Publications by authors named "Aprile L Pilon"

16 Publications

  • Page 1 of 1

Secretoglobin 3A2 eliminates human cancer cells through pyroptosis.

Cell Death Discov 2021 Jan 15;7(1):12. Epub 2021 Jan 15.

Laboratory of Metabolism, National Cancer Institute, National Institutes of Health, Bethesda, MD, 20892, USA.

Non-canonical inflammasome activation that recognizes intracellular lipopolysaccharide (LPS) causes pyroptosis, the inflammatory death of innate immune cells. The role of pyroptosis in innate immune cells is to rapidly eliminate pathogen-infected cells and limit the replication niche in the host body. Whether this rapid cell elimination process of pyroptosis plays a role in elimination of cancer cells is largely unknown. Our earlier study demonstrated that a multi-functional secreted protein, secretoglobin (SCGB) 3A2, chaperones LPS to cytosol, and activates caspase-11 and the non-canonical inflammasome pathway, leading to pyroptosis. Here we show that SCGB3A2 exhibits marked anti-cancer activity against 5 out of 11 of human non-small cell lung cancer cell lines in mouse xenographs, while no effect was observed in 6 of 6 small cell lung cancer cell lines examined. All SCGB3A2-LPS-sensitive cells express syndecan 1 (SDC1), a SCGB3A2 cell surface receptor, and caspase-4 (CASP4), a critical component of the non-canonical inflammasome pathway. Two epithelial-derived colon cancer cell lines expressing SDC1 and CASP4 were also susceptible to SCGB3A2-LPS treatment. TCGA analysis revealed that lung adenocarcinoma patients with higher SCGB3A2 mRNA levels exhibited better survival. These data suggest that SCGB3A2 uses the machinery of pyroptosis for the elimination of human cancer cells via the non-canonical inflammasome pathway, and that SCGB3A2 may serve as a novel therapeutic to treat cancer, perhaps in combination with immuno and/or targeted therapies.
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http://dx.doi.org/10.1038/s41420-020-00385-wDOI Listing
http://www.ncbi.nlm.nih.gov/pmc/articles/PMC7810848PMC
January 2021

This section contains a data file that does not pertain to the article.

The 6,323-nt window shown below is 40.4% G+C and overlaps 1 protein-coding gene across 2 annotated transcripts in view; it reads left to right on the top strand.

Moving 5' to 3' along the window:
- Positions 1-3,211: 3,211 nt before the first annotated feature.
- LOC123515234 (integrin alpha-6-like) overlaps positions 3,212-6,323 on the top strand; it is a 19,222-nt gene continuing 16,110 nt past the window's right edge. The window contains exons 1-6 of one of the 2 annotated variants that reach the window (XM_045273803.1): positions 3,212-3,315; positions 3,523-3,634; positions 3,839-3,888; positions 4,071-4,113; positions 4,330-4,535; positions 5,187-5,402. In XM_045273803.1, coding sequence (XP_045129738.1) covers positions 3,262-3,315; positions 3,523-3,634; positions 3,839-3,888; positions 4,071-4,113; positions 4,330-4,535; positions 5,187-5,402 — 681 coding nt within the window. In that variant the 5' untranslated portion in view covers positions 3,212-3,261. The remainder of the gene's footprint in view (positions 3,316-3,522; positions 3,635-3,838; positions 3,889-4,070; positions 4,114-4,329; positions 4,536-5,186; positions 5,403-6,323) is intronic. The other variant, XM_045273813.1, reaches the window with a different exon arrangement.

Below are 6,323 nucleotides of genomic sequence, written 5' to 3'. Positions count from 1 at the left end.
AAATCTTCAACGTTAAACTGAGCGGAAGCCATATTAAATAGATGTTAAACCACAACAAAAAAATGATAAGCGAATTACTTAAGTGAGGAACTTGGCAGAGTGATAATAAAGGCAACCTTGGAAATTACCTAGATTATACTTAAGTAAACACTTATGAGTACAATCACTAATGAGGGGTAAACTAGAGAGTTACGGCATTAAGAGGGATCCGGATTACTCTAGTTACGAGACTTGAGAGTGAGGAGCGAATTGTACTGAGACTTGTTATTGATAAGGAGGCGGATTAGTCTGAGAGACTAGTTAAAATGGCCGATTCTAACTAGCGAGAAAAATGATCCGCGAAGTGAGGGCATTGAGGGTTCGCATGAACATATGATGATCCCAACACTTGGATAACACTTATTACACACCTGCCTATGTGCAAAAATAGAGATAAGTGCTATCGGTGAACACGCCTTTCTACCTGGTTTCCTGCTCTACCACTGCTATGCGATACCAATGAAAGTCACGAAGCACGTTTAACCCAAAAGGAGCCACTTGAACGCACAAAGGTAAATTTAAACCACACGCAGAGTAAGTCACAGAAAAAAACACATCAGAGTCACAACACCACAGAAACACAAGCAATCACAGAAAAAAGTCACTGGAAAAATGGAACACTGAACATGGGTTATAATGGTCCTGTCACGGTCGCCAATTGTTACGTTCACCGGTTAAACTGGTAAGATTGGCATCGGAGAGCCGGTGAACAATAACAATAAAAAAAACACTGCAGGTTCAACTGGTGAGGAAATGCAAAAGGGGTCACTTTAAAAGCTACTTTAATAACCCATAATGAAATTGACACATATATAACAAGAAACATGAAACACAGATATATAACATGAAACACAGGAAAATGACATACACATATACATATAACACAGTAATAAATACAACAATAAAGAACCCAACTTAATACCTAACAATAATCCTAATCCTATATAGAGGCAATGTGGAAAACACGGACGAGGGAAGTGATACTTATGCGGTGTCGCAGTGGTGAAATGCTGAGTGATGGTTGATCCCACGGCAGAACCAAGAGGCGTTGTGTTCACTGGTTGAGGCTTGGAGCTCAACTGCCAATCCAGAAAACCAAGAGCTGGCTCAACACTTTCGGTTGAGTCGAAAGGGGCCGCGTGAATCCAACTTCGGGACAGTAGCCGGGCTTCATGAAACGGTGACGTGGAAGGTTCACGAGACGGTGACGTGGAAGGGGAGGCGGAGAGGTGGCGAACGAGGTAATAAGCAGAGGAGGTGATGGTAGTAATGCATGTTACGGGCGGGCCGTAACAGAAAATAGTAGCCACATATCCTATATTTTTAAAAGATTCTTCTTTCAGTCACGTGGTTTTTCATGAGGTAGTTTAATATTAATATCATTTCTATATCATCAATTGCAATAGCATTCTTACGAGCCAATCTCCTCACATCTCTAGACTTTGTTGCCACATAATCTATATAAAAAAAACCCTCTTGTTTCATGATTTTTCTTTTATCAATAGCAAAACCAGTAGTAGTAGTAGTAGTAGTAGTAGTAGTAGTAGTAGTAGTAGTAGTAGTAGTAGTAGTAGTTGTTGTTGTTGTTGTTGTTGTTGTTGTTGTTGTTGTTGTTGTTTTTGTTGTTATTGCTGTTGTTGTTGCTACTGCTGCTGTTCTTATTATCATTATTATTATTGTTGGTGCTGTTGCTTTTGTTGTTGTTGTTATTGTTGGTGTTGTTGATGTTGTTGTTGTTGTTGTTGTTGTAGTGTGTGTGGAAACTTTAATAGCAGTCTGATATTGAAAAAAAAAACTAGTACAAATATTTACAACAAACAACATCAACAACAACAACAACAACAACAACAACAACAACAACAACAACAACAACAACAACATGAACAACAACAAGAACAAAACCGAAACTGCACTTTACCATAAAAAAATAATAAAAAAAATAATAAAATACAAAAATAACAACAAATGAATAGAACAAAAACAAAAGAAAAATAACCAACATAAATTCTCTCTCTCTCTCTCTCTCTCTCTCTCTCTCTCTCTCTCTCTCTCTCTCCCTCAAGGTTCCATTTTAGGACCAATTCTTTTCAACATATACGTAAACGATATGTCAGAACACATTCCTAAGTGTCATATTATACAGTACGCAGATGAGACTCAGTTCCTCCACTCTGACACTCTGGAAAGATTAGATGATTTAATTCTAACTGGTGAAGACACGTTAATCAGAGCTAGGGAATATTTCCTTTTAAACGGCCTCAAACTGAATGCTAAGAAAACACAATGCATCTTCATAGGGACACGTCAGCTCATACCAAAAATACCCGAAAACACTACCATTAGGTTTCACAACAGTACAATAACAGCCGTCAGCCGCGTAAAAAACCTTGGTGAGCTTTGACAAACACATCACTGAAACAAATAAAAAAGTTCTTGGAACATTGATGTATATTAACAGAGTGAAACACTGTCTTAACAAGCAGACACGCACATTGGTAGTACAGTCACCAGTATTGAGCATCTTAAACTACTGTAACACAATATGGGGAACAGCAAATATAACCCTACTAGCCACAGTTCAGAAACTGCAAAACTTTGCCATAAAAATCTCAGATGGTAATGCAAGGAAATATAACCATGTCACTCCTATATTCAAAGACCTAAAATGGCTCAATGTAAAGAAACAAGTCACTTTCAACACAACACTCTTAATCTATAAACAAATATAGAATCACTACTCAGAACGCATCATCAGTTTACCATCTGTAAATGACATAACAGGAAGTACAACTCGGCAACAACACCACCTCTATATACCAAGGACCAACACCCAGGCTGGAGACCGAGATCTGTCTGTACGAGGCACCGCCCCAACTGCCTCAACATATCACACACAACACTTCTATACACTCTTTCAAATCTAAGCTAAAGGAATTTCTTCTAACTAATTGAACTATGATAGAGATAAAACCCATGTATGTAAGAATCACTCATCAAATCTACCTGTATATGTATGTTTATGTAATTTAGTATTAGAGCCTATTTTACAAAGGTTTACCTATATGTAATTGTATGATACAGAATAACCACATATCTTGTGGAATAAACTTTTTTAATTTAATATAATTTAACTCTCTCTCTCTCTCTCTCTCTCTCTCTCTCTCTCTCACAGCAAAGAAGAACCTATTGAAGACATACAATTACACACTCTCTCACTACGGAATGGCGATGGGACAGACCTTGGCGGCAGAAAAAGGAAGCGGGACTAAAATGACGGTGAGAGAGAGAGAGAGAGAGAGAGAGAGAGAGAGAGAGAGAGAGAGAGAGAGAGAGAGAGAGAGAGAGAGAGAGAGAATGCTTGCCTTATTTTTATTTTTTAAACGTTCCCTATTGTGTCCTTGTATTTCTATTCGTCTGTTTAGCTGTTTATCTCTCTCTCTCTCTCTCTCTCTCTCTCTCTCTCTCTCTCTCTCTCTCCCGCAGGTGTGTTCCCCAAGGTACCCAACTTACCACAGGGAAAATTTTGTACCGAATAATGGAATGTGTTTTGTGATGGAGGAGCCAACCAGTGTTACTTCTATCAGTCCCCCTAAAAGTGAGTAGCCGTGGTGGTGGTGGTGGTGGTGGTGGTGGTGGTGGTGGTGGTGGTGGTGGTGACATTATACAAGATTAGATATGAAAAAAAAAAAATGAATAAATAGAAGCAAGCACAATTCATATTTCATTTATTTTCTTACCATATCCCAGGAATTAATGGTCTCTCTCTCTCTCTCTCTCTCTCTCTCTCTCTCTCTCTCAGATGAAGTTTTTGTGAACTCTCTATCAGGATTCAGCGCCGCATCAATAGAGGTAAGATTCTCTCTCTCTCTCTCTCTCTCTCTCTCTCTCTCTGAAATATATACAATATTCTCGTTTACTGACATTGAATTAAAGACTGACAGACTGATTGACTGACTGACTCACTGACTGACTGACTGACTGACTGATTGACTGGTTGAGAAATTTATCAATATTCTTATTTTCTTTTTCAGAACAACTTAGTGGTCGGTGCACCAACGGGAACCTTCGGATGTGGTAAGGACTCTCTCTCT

CC16 Binding to α4β1 Integrin (VLA-4) Protects Against Infection.

Am J Respir Crit Care Med 2020 Dec 16. Epub 2020 Dec 16.

University of Arizona, Cellular & Molecular Medicine, Tucson, Arizona, United States;

Club cell secretory protein (CC16) is a pneumoprotein produced predominantly by pulmonary club cells. Circulating CC16 is associated with protection from the inception and progression of the two most common obstructive lung diseases: asthma and COPD. While exact mechanisms remain elusive, studies consistently suggest a causal role of CC16 in mediating anti-inflammatory and antioxidant functions in the lung. We sought to determine any novel receptor systems that could participate in CC16's role in obstructive lung diseases. Protein alignment of CC16 across species led to the discovery of a highly conserved sequence of amino acids, Leucine-Valine-Aspartic Acid (LVD), a known integrin binding motif. Recombinant CC16 was generated with and without the putative integrin binding site. A Mycoplasma pneumoniae mouse model and a flourescent cellular adhesion assay were used to determine the impact of the LVD site in regards to CC16 function during live infection and on cellular adhesion during inflammatory conditions. CC16 bound to integrin alpha 4 and beta 1 (α4β1), also known as the adhesion molecule very late antigen-4 (VLA-4), dependent on the presence of the LVD integrin binding motif. During infection, rCC16 rescued lung function parameters both when administered to the lung and intravenously, but only when the LVD integrin binding site is intact; likewise, neutrophil recruitment during infection and leukocyte adhesion were both impacted by the loss of the LVD site. We discovered a novel receptor for CC16, VLA-4, which has important mechanistic implications for the role of CC16 in circulation as well as in the lung compartment.
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http://dx.doi.org/10.1164/rccm.202006-2576OCDOI Listing
December 2020

The role of recombinant human CC10 in the prevention of chronic pulmonary insufficiency of prematurity.

Pediatr Res 2019 08 13;86(2):254-260. Epub 2019 May 13.

Department of Pediatric Newborn Medicine, Brigham and Women's Hospital, Boston, MA, USA.

Background: Preterm neonates can develop chronic pulmonary insufficiency of prematurity (CPIP) later in infancy. Recombinant human CC10 protein (rhCC10) is an anti-inflammatory agent that could potentially prevent CPIP.

Methods: The safety and efficacy of a single intratracheal dose of rhCC10 in reducing CPIP at 12 months corrected gestational age (CGA) was evaluated in a Phase II double-blind, randomized, placebo-controlled, multisite clinical trial. Eighty-eight neonates were randomized: 22 to placebo and 22 to 1.5 mg/kg rhCC10 in the first cohort and 21 to placebo and 23 to 5 mg/kg rhCC10 in the second cohort. Neonates were followed to 12 months CGA.

Results: With CPIP defined as signs/symptoms, medical visits, hospital readmissions, and use of medications for respiratory complications at 12 months CGA, no significant differences were observed between rhCC10 or placebo groups. Only 5% of neonates had no evidence of CPIP at 12 months CGA.